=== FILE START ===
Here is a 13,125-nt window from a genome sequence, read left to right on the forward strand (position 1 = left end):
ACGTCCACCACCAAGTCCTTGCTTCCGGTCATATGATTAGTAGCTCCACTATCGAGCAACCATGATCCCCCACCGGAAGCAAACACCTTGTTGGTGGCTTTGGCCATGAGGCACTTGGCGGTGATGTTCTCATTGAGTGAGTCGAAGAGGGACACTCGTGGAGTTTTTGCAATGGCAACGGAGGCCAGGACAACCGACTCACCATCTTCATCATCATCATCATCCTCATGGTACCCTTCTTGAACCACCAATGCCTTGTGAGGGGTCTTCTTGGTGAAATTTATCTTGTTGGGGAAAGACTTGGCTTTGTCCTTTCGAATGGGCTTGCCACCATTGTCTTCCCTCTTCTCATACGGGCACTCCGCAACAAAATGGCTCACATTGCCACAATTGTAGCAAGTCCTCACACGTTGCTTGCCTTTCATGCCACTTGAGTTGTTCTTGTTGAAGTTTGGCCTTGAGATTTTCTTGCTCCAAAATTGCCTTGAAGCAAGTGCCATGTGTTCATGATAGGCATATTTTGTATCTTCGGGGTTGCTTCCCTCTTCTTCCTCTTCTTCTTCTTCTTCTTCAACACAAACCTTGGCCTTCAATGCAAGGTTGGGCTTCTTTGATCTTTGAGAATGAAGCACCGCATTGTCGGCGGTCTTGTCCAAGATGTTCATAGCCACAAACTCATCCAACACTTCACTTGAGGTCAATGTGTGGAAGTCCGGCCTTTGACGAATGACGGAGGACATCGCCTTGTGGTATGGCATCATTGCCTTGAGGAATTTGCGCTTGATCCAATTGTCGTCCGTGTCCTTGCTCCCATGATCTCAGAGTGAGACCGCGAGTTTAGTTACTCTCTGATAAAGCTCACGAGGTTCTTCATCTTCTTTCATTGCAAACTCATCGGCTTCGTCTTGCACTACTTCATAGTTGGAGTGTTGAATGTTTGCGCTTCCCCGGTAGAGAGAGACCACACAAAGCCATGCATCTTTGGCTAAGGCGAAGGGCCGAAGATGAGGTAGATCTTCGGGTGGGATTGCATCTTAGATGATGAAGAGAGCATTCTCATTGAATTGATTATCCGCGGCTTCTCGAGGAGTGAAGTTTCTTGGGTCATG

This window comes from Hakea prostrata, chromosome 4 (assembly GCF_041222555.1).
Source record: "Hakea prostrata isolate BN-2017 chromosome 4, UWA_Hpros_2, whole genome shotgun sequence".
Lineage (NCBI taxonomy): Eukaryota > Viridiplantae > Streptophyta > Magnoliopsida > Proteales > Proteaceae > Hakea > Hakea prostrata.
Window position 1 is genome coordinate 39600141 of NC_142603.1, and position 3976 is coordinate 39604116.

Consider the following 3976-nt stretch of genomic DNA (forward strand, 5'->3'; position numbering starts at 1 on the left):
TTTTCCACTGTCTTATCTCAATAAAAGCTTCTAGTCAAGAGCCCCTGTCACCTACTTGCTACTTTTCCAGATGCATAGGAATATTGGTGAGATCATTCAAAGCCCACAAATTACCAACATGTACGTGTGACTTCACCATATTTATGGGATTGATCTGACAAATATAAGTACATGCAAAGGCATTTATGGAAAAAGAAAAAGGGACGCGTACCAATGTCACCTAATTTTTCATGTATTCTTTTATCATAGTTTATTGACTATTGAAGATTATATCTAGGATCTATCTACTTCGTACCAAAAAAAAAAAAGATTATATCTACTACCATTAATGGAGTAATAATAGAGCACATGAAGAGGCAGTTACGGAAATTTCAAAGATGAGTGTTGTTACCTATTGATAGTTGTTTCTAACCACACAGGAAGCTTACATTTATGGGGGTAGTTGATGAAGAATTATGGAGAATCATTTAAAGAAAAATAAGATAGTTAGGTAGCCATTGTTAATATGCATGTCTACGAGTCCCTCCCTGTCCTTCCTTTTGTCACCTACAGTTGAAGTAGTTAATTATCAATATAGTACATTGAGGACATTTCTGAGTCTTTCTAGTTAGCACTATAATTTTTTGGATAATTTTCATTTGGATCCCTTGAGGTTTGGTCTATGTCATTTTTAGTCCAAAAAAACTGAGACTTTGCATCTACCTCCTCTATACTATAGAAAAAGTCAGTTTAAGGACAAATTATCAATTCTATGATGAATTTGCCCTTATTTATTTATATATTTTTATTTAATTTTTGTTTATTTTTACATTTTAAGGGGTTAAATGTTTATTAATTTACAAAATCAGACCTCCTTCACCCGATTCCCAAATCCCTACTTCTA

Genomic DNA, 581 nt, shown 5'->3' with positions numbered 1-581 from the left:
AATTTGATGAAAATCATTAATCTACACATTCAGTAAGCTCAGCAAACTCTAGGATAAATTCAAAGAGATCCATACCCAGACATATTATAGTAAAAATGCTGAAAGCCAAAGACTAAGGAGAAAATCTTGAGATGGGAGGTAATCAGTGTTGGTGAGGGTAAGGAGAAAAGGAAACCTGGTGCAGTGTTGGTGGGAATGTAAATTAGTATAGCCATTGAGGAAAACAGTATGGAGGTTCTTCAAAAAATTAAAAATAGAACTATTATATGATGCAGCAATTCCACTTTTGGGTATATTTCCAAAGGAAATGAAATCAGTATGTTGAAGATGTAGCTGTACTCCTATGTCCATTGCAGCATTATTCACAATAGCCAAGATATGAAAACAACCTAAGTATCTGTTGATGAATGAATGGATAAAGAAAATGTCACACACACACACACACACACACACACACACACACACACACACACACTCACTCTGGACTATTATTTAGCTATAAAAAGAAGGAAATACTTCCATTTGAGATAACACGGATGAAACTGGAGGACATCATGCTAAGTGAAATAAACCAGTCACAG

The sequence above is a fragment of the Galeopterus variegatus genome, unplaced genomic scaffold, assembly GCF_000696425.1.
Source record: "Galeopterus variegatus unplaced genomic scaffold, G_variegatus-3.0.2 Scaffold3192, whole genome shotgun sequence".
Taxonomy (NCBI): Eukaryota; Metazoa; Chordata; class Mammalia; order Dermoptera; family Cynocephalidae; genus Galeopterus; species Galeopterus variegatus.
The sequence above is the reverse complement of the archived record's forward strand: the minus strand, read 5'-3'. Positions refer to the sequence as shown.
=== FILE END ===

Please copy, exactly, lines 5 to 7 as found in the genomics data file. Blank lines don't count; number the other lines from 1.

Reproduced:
Lineage (NCBI taxonomy): Eukaryota > Viridiplantae > Streptophyta > Magnoliopsida > Proteales > Proteaceae > Hakea > Hakea prostrata.
Window position 1 is genome coordinate 39600141 of NC_142603.1, and position 3976 is coordinate 39604116.

Consider the following 3976-nt stretch of genomic DNA (forward strand, 5'->3'; position numbering starts at 1 on the left):